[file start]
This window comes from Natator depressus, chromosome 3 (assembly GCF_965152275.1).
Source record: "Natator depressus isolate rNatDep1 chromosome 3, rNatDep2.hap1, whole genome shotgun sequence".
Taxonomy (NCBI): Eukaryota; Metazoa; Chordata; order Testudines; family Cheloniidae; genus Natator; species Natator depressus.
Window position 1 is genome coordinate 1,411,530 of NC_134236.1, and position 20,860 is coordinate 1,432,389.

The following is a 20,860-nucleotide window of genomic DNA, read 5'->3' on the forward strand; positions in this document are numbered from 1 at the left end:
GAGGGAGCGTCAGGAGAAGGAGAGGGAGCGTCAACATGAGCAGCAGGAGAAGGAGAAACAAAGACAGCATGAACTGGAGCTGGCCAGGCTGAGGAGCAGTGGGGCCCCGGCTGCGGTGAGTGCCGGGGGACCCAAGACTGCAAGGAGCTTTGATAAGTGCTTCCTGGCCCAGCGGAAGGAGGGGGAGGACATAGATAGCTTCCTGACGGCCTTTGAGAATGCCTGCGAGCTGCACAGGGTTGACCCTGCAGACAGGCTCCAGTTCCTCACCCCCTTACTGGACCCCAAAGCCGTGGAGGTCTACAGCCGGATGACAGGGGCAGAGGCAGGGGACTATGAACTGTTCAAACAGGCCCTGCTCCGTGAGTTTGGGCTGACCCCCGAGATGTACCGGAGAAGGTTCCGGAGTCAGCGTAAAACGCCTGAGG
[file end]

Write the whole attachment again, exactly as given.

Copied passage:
This window comes from Natator depressus, chromosome 3 (assembly GCF_965152275.1).
Source record: "Natator depressus isolate rNatDep1 chromosome 3, rNatDep2.hap1, whole genome shotgun sequence".
Taxonomy (NCBI): Eukaryota; Metazoa; Chordata; order Testudines; family Cheloniidae; genus Natator; species Natator depressus.
Window position 1 is genome coordinate 1,411,530 of NC_134236.1, and position 20,860 is coordinate 1,432,389.

The following is a 20,860-nucleotide window of genomic DNA, read 5'->3' on the forward strand; positions in this document are numbered from 1 at the left end:
GAGGGAGCGTCAGGAGAAGGAGAGGGAGCGTCAACATGAGCAGCAGGAGAAGGAGAAACAAAGACAGCATGAACTGGAGCTGGCCAGGCTGAGGAGCAGTGGGGCCCCGGCTGCGGTGAGTGCCGGGGGACCCAAGACTGCAAGGAGCTTTGATAAGTGCTTCCTGGCCCAGCGGAAGGAGGGGGAGGACATAGATAGCTTCCTGACGGCCTTTGAGAATGCCTGCGAGCTGCACAGGGTTGACCCTGCAGACAGGCTCCAGTTCCTCACCCCCTTACTGGACCCCAAAGCCGTGGAGGTCTACAGCCGGATGACAGGGGCAGAGGCAGGGGACTATGAACTGTTCAAACAGGCCCTGCTCCGTGAGTTTGGGCTGACCCCCGAGATGTACCGGAGAAGGTTCCGGAGTCAGCGTAAAACGCCTGAGG